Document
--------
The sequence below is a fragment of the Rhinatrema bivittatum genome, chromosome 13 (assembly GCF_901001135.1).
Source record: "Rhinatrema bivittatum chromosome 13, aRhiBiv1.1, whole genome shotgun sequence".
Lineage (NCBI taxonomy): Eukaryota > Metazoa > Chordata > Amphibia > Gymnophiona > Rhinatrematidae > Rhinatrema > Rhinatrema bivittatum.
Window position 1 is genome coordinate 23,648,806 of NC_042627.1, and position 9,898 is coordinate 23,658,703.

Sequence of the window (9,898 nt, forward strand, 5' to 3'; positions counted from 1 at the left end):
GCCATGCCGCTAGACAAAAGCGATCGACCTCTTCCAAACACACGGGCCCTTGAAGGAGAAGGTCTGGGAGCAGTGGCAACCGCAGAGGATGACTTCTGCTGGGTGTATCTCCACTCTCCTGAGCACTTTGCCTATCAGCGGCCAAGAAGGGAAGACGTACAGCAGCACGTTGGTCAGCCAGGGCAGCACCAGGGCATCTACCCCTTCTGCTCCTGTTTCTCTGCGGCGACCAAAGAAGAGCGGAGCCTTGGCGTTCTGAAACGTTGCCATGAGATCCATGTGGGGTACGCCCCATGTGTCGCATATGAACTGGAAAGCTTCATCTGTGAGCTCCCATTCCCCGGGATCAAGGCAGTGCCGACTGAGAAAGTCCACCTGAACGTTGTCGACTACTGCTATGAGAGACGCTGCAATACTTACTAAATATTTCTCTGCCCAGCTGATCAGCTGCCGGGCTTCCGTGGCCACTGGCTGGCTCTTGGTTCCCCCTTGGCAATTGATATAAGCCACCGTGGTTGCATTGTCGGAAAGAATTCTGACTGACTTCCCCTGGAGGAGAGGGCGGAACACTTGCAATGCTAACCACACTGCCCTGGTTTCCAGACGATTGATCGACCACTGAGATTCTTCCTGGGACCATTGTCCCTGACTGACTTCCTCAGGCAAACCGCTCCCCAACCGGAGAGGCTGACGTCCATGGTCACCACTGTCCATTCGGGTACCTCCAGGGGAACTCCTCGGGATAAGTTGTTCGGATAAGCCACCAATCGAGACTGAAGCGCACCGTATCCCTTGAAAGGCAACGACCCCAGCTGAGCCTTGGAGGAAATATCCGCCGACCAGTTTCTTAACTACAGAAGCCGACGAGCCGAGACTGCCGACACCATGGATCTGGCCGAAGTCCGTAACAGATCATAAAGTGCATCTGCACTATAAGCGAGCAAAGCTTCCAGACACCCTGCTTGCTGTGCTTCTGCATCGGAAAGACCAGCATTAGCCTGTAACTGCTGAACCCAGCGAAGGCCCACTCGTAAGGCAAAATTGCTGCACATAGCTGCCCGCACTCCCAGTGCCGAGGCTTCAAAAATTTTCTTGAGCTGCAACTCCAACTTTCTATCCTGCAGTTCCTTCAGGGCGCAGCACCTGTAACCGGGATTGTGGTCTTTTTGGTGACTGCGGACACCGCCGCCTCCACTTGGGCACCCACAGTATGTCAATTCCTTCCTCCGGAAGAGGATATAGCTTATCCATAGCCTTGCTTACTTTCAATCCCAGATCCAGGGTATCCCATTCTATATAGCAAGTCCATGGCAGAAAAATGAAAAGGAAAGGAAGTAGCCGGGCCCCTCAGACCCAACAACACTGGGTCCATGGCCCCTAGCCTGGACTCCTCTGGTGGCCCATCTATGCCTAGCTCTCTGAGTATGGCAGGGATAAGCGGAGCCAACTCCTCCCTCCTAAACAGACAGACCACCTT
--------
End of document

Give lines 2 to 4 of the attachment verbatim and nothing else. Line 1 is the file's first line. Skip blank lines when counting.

Source record: "Rhinatrema bivittatum chromosome 13, aRhiBiv1.1, whole genome shotgun sequence".
Lineage (NCBI taxonomy): Eukaryota > Metazoa > Chordata > Amphibia > Gymnophiona > Rhinatrematidae > Rhinatrema > Rhinatrema bivittatum.
Window position 1 is genome coordinate 23,648,806 of NC_042627.1, and position 9,898 is coordinate 23,658,703.